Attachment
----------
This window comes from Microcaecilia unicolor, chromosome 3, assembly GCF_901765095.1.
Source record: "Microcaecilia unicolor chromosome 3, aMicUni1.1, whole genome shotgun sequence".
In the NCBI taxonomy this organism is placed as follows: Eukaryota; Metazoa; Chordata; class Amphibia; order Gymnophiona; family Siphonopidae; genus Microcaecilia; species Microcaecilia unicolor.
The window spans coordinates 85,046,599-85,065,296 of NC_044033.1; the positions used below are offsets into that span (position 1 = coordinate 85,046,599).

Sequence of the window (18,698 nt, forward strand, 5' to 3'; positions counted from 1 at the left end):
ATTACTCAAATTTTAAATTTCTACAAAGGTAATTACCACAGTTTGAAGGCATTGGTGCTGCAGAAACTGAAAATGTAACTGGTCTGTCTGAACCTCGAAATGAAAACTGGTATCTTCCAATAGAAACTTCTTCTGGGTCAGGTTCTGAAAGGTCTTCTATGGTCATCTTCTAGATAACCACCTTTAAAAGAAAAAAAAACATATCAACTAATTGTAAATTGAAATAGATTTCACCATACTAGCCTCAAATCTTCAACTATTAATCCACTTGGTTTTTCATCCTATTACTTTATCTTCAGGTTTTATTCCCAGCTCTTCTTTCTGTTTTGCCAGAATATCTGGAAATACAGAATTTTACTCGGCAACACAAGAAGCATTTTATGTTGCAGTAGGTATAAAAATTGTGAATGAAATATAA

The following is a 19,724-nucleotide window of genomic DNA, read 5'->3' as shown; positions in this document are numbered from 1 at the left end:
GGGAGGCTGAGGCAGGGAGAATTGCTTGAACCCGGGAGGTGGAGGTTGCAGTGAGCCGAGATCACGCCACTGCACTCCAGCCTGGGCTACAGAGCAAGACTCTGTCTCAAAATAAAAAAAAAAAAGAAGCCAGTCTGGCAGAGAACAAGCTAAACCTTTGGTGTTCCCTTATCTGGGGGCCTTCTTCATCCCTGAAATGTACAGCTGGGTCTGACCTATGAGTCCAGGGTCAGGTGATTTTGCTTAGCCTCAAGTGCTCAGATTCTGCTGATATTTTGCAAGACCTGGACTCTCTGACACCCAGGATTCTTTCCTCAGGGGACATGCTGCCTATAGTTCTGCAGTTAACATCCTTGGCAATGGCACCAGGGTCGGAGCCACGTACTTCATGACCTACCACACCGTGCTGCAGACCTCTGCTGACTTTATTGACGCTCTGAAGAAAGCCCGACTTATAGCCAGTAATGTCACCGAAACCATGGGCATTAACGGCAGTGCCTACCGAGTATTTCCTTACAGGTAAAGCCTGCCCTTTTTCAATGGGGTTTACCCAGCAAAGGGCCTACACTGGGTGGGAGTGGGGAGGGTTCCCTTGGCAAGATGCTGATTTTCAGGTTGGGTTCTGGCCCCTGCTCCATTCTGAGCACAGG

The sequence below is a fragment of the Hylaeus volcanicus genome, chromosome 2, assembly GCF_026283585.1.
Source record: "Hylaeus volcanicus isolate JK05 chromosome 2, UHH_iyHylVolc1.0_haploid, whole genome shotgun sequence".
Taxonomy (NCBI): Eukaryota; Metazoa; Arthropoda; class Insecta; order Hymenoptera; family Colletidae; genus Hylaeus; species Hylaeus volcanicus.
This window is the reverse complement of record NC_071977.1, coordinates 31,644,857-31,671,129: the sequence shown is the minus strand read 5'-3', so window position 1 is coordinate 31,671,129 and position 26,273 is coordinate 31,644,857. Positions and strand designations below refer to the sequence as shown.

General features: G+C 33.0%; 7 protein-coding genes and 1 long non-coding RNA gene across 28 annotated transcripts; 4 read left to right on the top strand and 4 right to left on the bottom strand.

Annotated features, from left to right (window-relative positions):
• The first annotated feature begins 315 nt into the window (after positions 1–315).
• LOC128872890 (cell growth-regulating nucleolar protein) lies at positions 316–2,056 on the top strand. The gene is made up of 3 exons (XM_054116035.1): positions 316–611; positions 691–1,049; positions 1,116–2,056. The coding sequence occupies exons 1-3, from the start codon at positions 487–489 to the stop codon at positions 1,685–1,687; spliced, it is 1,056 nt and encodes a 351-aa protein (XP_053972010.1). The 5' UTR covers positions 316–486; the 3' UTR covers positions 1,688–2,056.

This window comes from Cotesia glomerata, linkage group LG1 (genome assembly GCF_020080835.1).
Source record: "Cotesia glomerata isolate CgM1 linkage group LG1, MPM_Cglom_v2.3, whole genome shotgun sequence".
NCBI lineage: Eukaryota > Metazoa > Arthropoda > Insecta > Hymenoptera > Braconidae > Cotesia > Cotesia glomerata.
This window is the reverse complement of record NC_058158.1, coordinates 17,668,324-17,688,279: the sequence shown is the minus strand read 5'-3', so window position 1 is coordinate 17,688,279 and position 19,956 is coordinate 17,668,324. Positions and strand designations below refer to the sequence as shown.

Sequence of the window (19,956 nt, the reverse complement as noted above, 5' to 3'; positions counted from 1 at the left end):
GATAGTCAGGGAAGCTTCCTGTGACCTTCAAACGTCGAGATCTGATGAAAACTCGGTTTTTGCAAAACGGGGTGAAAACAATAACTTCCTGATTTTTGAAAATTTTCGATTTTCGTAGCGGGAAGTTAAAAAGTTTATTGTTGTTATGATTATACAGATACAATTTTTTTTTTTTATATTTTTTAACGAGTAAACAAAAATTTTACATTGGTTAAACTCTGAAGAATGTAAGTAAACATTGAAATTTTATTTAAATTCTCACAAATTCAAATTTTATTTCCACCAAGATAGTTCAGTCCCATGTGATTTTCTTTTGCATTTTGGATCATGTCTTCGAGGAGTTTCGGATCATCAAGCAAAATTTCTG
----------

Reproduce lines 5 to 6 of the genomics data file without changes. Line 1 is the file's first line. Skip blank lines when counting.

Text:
Sequence of the window (18,698 nt, forward strand, 5' to 3'; positions counted from 1 at the left end):
ATTACTCAAATTTTAAATTTCTACAAAGGTAATTACCACAGTTTGAAGGCATTGGTGCTGCAGAAACTGAAAATGTAACTGGTCTGTCTGAACCTCGAAATGAAAACTGGTATCTTCCAATAGAAACTTCTTCTGGGTCAGGTTCTGAAAGGTCTTCTATGGTCATCTTCTAGATAACCACCTTTAAAAGAAAAAAAAACATATCAACTAATTGTAAATTGAAATAGATTTCACCATACTAGCCTCAAATCTTCAACTATTAATCCACTTGGTTTTTCATCCTATTACTTTATCTTCAGGTTTTATTCCCAGCTCTTCTTTCTGTTTTGCCAGAATATCTGGAAATACAGAATTTTACTCGGCAACACAAGAAGCATTTTATGTTGCAGTAGGTATAAAAATTGTGAATGAAATATAA